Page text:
Managed LTSS Program

On June 2, 2015, the Virginia Department of Medical Assistance Services (DMAS) announced its intention to move most of the state’s remaining Medicaid fee-for-service (FFS) population into managed care in 2016 and 2017, including: dual eligibles not enrolled in the Commonwealth Coordinated Care Program (CCC); and individuals receiving full Medicaid and LTSS through an institution or HCBS waiver.  Individuals on ID, DD, and DS waivers will continue to receive HCBS through Medicaid FFS. (Source: DMAS, 6/2/2015)
DMAS Stakeholder Letter (5/18/15)

On October 5, 2015, the state of Virginia released a fact sheet regarding the state’s proposed MLTSS program. According to the fact sheet, populations that will be included in the Virginia MLTSS program are 50,000 dual eligibles who receive full Medicaid benefits, 20,000 non-dual eligibles that receive LTSS, and Commonwealth Coordinated Care (CCC)—the state’s dual eligible demonstration—participants  when the demonstration ends in December 2017. Implementation will be phased starting in 2017.  Individuals with intellectual/developmental disabilities will receive acute care through health plans, but will receive HCBS services through fee-for-service. The MLTSS program aims to improve quality, access and efficacy of LTSS delivery. (Source:  Fact sheet 10/5/2015)

Virginia’s Section 1115 demonstration waiver is currently posted for public review and comment through January 6, 2015. The waiver seeks to implement two programs, a Medicaid MLTSS program, and a Delivery System Reform Incentive Payment (DSRIP) initiative. If approved, the Section 1115 waiver would operate from January, 2017 through December, 2022. The proposed MLTSS program would be fully integrated, including physical, behavioral and substance use, as well as LTSS benefits. The MLTSS program will be statewide but executed at the regional level. The VA MLTSS program will incorporate three 1915(c) HCBS waivers: the Alzheimer’s waiver, the technology assisted waiver, and the elderly and disabled with consumer direction waiver. ID/DD individuals and day support waivers will not be included.  The MLTSS program will mandatorily enroll an estimated 46,000 dual eligibles excluded from Commonwealth Coordinated Care (CCC), the state’s financial alignment demonstration; 18,000 members in nursing facilities; and 66,000 dual eligibles that have enrolled or opted out of CCC. VA plans to issue an RFP in the spring of 2016, and a phased implementation schedule commencing in January 2017. (Source: Public Comment DocumentHMA Roundup 12/16/2015)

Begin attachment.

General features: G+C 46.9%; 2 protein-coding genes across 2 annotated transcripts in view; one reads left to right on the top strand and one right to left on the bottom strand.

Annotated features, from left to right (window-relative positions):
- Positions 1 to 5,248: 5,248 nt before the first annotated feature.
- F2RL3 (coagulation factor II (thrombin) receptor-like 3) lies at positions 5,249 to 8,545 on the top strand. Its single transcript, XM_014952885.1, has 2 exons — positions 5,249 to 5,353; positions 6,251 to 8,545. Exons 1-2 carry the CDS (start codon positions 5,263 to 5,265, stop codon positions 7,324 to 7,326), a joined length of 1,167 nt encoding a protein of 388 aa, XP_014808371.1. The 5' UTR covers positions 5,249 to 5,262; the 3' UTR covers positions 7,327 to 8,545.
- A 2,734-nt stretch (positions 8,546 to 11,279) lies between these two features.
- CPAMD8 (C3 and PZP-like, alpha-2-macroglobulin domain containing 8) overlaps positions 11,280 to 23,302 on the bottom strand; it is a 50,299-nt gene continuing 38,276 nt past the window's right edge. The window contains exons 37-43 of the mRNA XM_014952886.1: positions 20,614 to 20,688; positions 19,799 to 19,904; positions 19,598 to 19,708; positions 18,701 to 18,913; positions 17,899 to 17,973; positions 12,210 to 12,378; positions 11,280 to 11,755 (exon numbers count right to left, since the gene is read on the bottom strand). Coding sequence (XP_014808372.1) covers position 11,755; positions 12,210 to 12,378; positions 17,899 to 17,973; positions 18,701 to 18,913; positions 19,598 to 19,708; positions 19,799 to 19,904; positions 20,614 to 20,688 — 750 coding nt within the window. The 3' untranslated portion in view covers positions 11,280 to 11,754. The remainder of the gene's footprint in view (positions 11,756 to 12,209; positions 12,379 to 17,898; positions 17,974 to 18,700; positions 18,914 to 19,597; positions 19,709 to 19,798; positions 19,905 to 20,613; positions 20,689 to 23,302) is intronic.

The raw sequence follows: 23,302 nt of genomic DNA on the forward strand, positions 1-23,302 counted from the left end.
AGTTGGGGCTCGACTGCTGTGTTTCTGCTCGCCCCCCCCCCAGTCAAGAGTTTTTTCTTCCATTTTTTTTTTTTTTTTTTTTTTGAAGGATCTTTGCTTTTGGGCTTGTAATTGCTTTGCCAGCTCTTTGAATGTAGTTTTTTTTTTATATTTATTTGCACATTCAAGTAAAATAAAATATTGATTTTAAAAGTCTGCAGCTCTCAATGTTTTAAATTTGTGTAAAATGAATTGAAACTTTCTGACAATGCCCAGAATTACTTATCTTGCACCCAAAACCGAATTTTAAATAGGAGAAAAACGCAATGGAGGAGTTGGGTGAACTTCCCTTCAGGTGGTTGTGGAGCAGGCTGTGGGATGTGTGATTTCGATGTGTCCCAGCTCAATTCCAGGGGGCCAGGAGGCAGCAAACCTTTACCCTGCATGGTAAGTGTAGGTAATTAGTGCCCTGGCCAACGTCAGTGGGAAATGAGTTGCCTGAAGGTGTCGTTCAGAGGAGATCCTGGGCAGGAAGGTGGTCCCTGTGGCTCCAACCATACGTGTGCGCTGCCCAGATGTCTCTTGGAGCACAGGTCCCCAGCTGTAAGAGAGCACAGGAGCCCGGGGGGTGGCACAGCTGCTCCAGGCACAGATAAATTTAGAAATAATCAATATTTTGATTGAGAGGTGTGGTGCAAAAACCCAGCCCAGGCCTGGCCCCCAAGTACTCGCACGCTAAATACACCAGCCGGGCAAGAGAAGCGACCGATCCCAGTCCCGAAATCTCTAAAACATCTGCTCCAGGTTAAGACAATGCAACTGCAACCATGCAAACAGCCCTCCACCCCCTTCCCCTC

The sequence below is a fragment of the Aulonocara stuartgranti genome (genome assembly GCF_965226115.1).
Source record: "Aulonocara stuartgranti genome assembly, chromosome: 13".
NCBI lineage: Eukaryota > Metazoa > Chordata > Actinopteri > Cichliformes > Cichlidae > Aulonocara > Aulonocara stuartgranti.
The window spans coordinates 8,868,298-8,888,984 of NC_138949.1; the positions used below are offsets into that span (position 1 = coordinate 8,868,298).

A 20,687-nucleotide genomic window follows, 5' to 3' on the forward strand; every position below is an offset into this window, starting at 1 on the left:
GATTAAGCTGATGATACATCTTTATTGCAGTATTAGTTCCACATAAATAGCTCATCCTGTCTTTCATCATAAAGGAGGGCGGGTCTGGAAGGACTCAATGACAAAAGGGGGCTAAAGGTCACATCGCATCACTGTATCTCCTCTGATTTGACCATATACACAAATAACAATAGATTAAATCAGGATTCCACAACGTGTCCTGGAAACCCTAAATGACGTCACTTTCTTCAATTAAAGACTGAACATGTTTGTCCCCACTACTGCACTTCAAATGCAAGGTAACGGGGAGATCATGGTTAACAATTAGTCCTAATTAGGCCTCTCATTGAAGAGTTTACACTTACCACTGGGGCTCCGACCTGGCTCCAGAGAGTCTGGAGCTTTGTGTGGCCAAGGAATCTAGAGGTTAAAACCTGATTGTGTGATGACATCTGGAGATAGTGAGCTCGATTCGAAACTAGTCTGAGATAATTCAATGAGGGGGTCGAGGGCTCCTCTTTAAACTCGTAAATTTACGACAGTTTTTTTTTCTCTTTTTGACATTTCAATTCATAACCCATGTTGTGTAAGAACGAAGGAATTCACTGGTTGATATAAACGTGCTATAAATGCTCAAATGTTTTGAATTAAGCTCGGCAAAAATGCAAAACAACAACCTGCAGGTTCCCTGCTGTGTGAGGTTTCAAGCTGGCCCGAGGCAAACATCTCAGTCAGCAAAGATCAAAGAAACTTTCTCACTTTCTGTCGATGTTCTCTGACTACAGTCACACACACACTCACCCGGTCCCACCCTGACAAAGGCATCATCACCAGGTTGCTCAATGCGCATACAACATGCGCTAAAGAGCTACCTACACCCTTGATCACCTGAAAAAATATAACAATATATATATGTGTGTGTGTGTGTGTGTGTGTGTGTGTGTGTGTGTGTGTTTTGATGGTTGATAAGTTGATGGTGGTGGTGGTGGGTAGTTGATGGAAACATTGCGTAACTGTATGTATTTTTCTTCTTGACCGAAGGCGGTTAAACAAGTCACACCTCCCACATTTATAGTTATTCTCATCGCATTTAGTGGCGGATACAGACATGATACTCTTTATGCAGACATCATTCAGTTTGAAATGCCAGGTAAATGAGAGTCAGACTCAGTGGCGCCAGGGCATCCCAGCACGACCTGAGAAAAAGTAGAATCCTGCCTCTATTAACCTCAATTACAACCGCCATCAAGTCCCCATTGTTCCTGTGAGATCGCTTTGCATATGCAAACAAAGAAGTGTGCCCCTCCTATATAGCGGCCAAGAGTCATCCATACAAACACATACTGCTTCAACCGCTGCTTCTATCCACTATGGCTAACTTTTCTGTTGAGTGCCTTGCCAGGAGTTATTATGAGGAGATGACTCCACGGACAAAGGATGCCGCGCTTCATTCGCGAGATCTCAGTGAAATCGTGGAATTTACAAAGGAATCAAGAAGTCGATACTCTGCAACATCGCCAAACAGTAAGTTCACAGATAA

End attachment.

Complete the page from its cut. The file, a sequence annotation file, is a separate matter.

On January 19, 2016, the Virginia Department of Medical Assistance Services (DMAS) formally submitted its section 1115 demonstration waiver application to CMS. The purpose of the waiver is twofold: to implement Medicaid managed long-term services and supports (MLTSS), as well as a delivery system reform incentive (DSRIP) program. The MLTSS initiative aims to build upon the state's dual eligible demonstration, Commonwealth Coordinated Care (CCC). DMAS is looking for authority to mandate enrollment of eligible populations into MLTSS. In addition, two 1915(c) HCBS waiver populations will be enrolled into the program, the Elderly or Disabled with Consumer Direction (EDCD) and Technology Assisted Waiver (Tech), in order to streamline administration for the state. Virginia's MLTSS program will provide services across the continuum of care including physical, behavioral, HCBS as well as institutional services. DMAS estimates approximately 129,500 individuals will be eligible for MLTSS, which will be enrolled in phases from March 1, 2017, through January, 2018.  (Source: VA 1115 Waiver Application 1/19/2016)

According to HMA Weekly Roundup, Virginia is set to reprocure its Medicaid managed care program, which is called Medallion 3.0, in 2016. Medallion 3.0 covers approximately 740,000 beneficiaries, including pregnant mothers, children, parents up to 52 percent of the FPL, waiver recipients needing acute care services, as well as the aged, blind, and disabled (ABD) population. As a component of the new procurement, however, the ABD population will be shifted into the state’s proposed MLTSS program. (Source: HMA Roundup 4/6/2016)